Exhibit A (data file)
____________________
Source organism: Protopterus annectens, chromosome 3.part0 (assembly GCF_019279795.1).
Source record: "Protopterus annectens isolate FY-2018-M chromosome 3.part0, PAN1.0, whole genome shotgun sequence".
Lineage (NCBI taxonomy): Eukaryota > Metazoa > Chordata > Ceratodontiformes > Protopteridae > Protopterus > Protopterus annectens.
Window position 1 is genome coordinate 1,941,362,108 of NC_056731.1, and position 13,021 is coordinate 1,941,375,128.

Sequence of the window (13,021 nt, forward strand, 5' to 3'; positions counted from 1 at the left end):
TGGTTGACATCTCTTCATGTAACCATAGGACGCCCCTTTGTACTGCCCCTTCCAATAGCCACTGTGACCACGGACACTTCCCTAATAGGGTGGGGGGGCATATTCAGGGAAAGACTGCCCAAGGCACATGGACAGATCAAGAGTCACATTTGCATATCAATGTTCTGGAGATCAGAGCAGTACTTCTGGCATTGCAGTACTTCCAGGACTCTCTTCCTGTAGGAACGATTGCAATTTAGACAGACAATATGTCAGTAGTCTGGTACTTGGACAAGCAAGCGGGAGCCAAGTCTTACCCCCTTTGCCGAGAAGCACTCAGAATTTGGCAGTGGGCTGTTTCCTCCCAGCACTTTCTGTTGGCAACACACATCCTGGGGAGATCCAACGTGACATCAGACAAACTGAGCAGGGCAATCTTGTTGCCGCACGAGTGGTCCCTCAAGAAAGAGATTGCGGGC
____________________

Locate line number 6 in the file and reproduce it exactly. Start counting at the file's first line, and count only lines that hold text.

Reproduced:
TGGTTGACATCTCTTCATGTAACCATAGGACGCCCCTTTGTACTGCCCCTTCCAATAGCCACTGTGACCACGGACACTTCCCTAATAGGGTGGGGGGGCATATTCAGGGAAAGACTGCCCAAGGCACATGGACAGATCAAGAGTCACATTTGCATATCAATGTTCTGGAGATCAGAGCAGTACTTCTGGCATTGCAGTACTTCCAGGACTCTCTTCCTGTAGGAACGATTGCAATTTAGACAGACAATATGTCAGTAGTCTGGTACTTGGACAAGCAAGCGGGAGCCAAGTCTTACCCCCTTTGCCGAGAAGCACTCAGAATTTGGCAGTGGGCTGTTTCCTCCCAGCACTTTCTGTTGGCAACACACATCCTGGGGAGATCCAACGTGACATCAGACAAACTGAGCAGGGCAATCTTGTTGCCGCACGAGTGGTCCCTCAAGAAAGAGATTGCGGGC